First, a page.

San Vitale

San Vitale

Date 526-47 CE

Movement Early Christian

Located at Ravenna, Italy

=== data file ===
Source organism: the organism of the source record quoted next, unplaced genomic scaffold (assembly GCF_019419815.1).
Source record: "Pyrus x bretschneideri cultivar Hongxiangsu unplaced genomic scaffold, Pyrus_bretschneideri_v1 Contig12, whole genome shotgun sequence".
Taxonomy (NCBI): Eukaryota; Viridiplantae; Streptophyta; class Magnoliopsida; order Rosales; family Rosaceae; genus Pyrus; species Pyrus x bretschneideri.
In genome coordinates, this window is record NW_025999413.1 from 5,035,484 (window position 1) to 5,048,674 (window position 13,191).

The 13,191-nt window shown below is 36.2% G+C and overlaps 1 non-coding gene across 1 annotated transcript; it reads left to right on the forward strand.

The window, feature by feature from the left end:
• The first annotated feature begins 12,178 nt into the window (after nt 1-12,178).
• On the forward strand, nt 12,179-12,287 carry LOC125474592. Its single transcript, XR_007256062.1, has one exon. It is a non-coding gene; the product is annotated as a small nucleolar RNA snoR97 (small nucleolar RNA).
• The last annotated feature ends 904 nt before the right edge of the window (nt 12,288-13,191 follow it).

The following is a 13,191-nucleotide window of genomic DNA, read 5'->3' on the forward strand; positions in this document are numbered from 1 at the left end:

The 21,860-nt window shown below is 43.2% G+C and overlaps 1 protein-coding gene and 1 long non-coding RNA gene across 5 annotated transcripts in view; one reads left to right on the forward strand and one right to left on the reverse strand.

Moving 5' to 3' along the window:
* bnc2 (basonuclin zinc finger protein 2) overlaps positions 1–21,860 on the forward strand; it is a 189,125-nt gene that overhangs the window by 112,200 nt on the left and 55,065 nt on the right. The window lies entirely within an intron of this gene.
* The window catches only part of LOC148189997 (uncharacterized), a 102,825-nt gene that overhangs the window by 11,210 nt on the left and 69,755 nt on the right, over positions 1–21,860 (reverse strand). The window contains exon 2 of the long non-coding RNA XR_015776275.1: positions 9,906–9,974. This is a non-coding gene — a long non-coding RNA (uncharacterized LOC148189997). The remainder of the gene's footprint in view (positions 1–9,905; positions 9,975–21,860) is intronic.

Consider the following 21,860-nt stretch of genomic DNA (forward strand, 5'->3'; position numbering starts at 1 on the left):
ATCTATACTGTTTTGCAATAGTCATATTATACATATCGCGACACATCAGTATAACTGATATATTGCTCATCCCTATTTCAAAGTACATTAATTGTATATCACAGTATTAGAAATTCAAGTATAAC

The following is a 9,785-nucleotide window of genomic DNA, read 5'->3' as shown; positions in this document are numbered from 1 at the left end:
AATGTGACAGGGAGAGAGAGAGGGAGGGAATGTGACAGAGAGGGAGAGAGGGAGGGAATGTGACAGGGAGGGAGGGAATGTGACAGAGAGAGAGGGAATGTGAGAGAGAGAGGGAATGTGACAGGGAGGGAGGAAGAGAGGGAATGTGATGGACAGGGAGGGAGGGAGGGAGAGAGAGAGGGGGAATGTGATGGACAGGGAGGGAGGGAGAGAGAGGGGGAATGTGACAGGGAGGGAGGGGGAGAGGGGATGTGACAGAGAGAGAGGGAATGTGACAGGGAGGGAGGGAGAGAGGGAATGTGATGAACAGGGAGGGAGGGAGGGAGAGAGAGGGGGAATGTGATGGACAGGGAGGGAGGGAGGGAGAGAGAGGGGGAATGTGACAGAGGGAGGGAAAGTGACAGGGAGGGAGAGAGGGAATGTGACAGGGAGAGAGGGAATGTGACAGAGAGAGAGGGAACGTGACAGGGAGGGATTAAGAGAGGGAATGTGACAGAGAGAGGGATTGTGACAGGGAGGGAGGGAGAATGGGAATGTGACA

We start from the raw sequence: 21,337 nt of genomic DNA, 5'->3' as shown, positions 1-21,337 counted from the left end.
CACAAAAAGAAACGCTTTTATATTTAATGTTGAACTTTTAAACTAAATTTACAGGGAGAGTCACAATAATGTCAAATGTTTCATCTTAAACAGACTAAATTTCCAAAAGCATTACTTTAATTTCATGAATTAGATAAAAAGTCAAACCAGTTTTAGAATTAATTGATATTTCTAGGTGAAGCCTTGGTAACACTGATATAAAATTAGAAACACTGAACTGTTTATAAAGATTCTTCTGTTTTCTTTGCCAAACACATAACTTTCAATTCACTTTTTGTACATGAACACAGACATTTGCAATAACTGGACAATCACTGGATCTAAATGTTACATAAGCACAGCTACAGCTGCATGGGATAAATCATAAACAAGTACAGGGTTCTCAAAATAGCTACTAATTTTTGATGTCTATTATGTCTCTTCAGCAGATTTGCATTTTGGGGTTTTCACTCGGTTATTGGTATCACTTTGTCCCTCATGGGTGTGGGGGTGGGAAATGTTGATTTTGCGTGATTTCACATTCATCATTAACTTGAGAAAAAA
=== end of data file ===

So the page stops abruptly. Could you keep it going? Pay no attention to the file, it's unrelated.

Ravenna fell as the Western Roman capital but was then recaptured under Justinian, emperor of the Eastern Roman Empire—San Vitale is therefore a good example of Byzantine art, even though it is located in the West and employs the Roman format of Santa Constanza. Here, however the narthex is not placed on the central axis—visitors would have had to turn left or right to enter the church itself, lending an awkward and unsettling feeling; this may have had to do with obstructions in the surrounding landscape. Unlike at Santa Costanza, the colonnade of the nave billows out into the ambulatory, and an apse has been included that extends from the nave, through the ambulatory and into the outer Eastern wall. Bigger than Santa Constanza, San Vitale included a second-story gallery that may have been reserved for women. Just as we will see basilicas continue on in their longitudinal layouts in the West, so too will we see the centrally-designed, domed churches rise in the East under Justinian and later rulers of the Byzantine Empire. Like Galla Placidia, San Vitale’s interior is covered in beautiful, shimmering marble and precious stone, some of which has been displaced. Hollow tubes within the outer walls enabled lighter construction, allowing for larger windows.